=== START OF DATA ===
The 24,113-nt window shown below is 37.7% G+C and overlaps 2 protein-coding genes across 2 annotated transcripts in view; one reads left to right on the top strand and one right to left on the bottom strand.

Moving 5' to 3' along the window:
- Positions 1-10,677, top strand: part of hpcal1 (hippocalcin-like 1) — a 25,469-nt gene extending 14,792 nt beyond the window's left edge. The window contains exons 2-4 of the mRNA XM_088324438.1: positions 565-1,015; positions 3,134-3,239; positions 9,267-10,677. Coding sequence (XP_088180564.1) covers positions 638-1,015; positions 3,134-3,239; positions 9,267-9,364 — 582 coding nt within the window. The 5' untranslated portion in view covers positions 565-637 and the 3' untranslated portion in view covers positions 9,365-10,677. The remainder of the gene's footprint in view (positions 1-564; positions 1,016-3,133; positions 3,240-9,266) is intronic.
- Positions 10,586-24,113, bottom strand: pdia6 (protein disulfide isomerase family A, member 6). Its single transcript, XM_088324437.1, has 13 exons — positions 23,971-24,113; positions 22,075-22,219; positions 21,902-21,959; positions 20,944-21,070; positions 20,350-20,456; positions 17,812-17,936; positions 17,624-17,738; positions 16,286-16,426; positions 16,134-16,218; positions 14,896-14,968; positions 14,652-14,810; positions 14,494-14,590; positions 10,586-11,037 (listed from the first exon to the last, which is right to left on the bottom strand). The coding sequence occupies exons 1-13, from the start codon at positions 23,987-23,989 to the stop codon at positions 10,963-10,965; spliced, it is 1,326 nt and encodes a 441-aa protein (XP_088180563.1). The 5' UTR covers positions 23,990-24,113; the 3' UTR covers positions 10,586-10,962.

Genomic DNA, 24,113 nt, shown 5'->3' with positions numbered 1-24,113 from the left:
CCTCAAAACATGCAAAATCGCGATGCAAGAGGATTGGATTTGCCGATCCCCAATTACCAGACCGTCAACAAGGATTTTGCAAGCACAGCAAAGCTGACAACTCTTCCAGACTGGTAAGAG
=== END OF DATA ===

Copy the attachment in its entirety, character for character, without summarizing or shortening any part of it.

The 24,113-nt window shown below is 37.7% G+C and overlaps 2 protein-coding genes across 2 annotated transcripts in view; one reads left to right on the top strand and one right to left on the bottom strand.

Moving 5' to 3' along the window:
- Positions 1-10,677, top strand: part of hpcal1 (hippocalcin-like 1) — a 25,469-nt gene extending 14,792 nt beyond the window's left edge. The window contains exons 2-4 of the mRNA XM_088324438.1: positions 565-1,015; positions 3,134-3,239; positions 9,267-10,677. Coding sequence (XP_088180564.1) covers positions 638-1,015; positions 3,134-3,239; positions 9,267-9,364 — 582 coding nt within the window. The 5' untranslated portion in view covers positions 565-637 and the 3' untranslated portion in view covers positions 9,365-10,677. The remainder of the gene's footprint in view (positions 1-564; positions 1,016-3,133; positions 3,240-9,266) is intronic.
- Positions 10,586-24,113, bottom strand: pdia6 (protein disulfide isomerase family A, member 6). Its single transcript, XM_088324437.1, has 13 exons — positions 23,971-24,113; positions 22,075-22,219; positions 21,902-21,959; positions 20,944-21,070; positions 20,350-20,456; positions 17,812-17,936; positions 17,624-17,738; positions 16,286-16,426; positions 16,134-16,218; positions 14,896-14,968; positions 14,652-14,810; positions 14,494-14,590; positions 10,586-11,037 (listed from the first exon to the last, which is right to left on the bottom strand). The coding sequence occupies exons 1-13, from the start codon at positions 23,987-23,989 to the stop codon at positions 10,963-10,965; spliced, it is 1,326 nt and encodes a 441-aa protein (XP_088180563.1). The 5' UTR covers positions 23,990-24,113; the 3' UTR covers positions 10,586-10,962.

Genomic DNA, 24,113 nt, shown 5'->3' with positions numbered 1-24,113 from the left:
CCTCAAAACATGCAAAATCGCGATGCAAGAGGATTGGATTTGCCGATCCCCAATTACCAGACCGTCAACAAGGATTTTGCAAGCACAGCAAAGCTGACAACTCTTCCAGACTGGTAAGAG